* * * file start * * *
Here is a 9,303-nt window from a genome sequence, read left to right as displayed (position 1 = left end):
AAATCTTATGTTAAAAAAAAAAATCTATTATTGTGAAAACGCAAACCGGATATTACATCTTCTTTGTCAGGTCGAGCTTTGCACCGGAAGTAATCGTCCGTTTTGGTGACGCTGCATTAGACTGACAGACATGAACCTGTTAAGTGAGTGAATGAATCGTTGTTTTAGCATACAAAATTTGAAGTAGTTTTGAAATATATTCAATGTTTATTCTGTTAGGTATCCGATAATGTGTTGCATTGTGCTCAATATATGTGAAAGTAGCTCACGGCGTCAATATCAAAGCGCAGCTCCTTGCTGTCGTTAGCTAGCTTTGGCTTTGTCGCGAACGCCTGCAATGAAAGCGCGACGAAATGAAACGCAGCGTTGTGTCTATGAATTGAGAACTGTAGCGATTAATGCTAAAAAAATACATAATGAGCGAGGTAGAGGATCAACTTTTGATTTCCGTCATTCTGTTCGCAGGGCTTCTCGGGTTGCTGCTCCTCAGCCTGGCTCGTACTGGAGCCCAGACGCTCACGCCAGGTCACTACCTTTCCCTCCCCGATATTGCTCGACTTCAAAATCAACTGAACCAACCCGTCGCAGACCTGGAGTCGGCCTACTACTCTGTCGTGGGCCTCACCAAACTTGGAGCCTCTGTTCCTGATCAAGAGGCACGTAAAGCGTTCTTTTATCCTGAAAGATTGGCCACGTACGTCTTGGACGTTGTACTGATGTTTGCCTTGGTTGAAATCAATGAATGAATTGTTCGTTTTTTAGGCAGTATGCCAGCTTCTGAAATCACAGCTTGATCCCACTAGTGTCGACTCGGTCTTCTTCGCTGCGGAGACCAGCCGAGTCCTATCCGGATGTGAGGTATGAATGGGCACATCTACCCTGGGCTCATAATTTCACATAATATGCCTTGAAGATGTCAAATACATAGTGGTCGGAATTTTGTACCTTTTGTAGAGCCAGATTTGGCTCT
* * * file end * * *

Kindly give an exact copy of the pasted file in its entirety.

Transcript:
Here is a 9,303-nt window from a genome sequence, read left to right as displayed (position 1 = left end):
AAATCTTATGTTAAAAAAAAAAATCTATTATTGTGAAAACGCAAACCGGATATTACATCTTCTTTGTCAGGTCGAGCTTTGCACCGGAAGTAATCGTCCGTTTTGGTGACGCTGCATTAGACTGACAGACATGAACCTGTTAAGTGAGTGAATGAATCGTTGTTTTAGCATACAAAATTTGAAGTAGTTTTGAAATATATTCAATGTTTATTCTGTTAGGTATCCGATAATGTGTTGCATTGTGCTCAATATATGTGAAAGTAGCTCACGGCGTCAATATCAAAGCGCAGCTCCTTGCTGTCGTTAGCTAGCTTTGGCTTTGTCGCGAACGCCTGCAATGAAAGCGCGACGAAATGAAACGCAGCGTTGTGTCTATGAATTGAGAACTGTAGCGATTAATGCTAAAAAAATACATAATGAGCGAGGTAGAGGATCAACTTTTGATTTCCGTCATTCTGTTCGCAGGGCTTCTCGGGTTGCTGCTCCTCAGCCTGGCTCGTACTGGAGCCCAGACGCTCACGCCAGGTCACTACCTTTCCCTCCCCGATATTGCTCGACTTCAAAATCAACTGAACCAACCCGTCGCAGACCTGGAGTCGGCCTACTACTCTGTCGTGGGCCTCACCAAACTTGGAGCCTCTGTTCCTGATCAAGAGGCACGTAAAGCGTTCTTTTATCCTGAAAGATTGGCCACGTACGTCTTGGACGTTGTACTGATGTTTGCCTTGGTTGAAATCAATGAATGAATTGTTCGTTTTTTAGGCAGTATGCCAGCTTCTGAAATCACAGCTTGATCCCACTAGTGTCGACTCGGTCTTCTTCGCTGCGGAGACCAGCCGAGTCCTATCCGGATGTGAGGTATGAATGGGCACATCTACCCTGGGCTCATAATTTCACATAATATGCCTTGAAGATGTCAAATACATAGTGGTCGGAATTTTGTACCTTTTGTAGAGCCAGATTTGGCTCT